I suppose I am just one of those old-fashioned Conservative rabbis of yesteryear who, according to Daniel Gordis, once were “reasonably conversant in classical Jewish texts and able to teach them to their flocks.” (The implication that phrase of his carries about today’s rabbis, many of whom, like Rabbi Gordis, were my students, is no doubt deliberate.) One of those classical texts (in the Talmud, Bava Kamma 92b) offers the homely but well-placed advice that when one has drunk from a well, one should not later be found throwing clods of earth into it, a teaching that somehow came to mind when I read Gordis’ eulogy for the Conservative Movement.
He says that “the numbers are in, and they are devastating,” because, among other things, they seem to indicate a precipitous drop in the number of survey respondents asserting an affiliation with Conservative Judaism. So first, a very general observation: It is peculiar for someone who is aware of, and speaking for, Jewish tradition to argue that smaller numbers mean lessened potency and fitness for survival. The fallaciousness of such an assumption has, of course, been demonstrated again and again throughout our people’s history. (More on this further on.)
I am a congregational rabbi, and so it is not for me to offer an unbiased assessment of the vitality of Jewish learning, worship, spiritual journeying, and activism that exists in communities such as mine. We are by no means unusual in the Conservative world. But it is a curious cultural habit that we have developed that has us getting our primary evidence from survey data rather than from “looking out of the study window” and observing what is actually happening around us.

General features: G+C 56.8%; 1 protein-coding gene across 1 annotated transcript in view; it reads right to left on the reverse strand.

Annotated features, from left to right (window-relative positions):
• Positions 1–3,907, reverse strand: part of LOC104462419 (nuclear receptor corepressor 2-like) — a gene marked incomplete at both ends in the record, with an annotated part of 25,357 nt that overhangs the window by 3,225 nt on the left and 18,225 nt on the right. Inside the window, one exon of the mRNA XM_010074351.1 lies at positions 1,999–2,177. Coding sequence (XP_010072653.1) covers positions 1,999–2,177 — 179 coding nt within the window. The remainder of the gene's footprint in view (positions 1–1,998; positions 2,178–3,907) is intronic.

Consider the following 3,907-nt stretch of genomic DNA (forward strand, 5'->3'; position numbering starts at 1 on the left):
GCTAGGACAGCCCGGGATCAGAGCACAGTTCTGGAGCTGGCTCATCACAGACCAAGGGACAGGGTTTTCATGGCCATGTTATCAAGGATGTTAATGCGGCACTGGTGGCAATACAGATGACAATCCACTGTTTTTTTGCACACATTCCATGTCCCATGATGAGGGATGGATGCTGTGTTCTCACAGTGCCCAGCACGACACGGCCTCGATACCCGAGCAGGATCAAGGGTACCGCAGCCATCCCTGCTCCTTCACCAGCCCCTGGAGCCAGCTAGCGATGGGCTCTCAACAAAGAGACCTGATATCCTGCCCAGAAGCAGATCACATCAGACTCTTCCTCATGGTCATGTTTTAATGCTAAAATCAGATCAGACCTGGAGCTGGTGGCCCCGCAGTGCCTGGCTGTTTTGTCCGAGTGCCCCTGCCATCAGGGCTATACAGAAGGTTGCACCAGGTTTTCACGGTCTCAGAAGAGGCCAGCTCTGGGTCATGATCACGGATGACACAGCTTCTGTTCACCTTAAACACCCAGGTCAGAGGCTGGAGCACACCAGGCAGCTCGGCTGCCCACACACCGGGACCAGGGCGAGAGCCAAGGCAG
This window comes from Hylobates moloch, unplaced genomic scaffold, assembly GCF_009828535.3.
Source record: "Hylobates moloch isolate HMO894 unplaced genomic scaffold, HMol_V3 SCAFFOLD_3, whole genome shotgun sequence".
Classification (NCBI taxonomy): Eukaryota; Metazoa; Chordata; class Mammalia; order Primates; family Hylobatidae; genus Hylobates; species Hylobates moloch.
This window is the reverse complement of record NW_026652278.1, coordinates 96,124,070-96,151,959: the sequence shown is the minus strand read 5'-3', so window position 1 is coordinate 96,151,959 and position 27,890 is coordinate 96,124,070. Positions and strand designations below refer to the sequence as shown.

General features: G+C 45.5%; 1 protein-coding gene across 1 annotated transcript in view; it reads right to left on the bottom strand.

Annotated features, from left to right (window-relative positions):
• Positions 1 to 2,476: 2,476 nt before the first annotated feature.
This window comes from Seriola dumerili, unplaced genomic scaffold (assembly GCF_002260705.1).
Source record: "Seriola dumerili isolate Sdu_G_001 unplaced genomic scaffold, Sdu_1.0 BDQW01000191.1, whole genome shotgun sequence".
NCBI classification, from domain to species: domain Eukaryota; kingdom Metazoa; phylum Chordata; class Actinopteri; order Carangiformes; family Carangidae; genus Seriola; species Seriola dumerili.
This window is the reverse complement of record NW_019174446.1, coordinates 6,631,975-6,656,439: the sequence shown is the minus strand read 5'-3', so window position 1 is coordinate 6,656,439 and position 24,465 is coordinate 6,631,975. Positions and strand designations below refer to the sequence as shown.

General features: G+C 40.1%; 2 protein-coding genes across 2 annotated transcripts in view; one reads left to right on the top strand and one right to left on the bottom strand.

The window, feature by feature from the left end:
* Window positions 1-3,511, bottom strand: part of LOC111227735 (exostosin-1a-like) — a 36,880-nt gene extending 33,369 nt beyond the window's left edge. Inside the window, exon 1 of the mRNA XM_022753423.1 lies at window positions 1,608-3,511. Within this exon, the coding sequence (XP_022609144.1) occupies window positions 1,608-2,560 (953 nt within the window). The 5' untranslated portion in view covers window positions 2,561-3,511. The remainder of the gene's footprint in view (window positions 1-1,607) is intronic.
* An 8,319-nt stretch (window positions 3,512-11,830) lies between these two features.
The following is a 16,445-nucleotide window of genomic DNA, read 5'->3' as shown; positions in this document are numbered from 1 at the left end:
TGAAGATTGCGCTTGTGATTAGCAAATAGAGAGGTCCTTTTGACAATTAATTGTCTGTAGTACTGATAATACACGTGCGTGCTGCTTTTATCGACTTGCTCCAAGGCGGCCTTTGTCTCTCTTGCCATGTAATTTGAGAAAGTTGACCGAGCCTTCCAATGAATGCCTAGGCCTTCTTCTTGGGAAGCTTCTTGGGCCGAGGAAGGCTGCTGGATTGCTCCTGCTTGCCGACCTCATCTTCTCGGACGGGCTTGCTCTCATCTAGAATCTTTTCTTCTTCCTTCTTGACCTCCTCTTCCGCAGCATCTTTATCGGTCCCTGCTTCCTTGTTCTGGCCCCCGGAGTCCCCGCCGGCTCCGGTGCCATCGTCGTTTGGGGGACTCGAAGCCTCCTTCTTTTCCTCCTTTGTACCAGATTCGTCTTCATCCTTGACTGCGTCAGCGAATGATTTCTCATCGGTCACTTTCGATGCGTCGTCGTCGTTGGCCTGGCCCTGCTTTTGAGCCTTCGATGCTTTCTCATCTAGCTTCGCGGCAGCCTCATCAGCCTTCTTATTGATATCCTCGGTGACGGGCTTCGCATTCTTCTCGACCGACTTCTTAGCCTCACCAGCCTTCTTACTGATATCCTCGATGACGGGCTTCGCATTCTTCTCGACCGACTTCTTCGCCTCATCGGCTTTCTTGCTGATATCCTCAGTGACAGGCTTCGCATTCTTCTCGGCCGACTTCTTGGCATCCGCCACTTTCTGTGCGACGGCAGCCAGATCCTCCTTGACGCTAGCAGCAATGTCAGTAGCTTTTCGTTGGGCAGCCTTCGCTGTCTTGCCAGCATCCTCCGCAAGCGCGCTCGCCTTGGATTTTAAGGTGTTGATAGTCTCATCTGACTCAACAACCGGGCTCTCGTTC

So let’s ask ourselves: Do the Pew Research Center numbers even convey an unequivocal tale? Not if one keeps in mind the complicated and fluid condition of American Jewry today. Today’s landscape includes all manner of inventive Jewish study and worship communities dotting the country, quite apart from the established congregations that hold denominational affiliations. The young (and not so young) Jews of these creative communities can hardly be expected to answer a polling question about movement affiliation by identifying with a conventional label. The very enterprise exemplified by “independent minyanim” and similar young “startups” is rooted in spiritual exploration beyond those labels. But it does not take intense investigation to reveal that this spectral phenomenon has three familiar features: a desire for engagement with tradition, a deep respect for and commitment to Jewish practice that is balanced with an openness to redefining its limits (gender egalitarianism, the inclusion of more than one sexuality, liturgical creativity, and the incorporation of concerns with justice into the definitions of ritual fitness), and a vision of Jewish learning that embraces our received canon first and foremost, but is not closed to other traditions, new conceptions of the divine and the critical rigors of scholarship.
In other words, the new minyanim and communities of study and practice, which are arguably the most vital new development on the American Jewish religious scene, share a great deal with the classical ideology of Conservative Judaism. It is the same ideology that attracted people like me to the movement years ago, although I had been educated in an Orthodox yeshiva and had contentedly followed that path through my college years.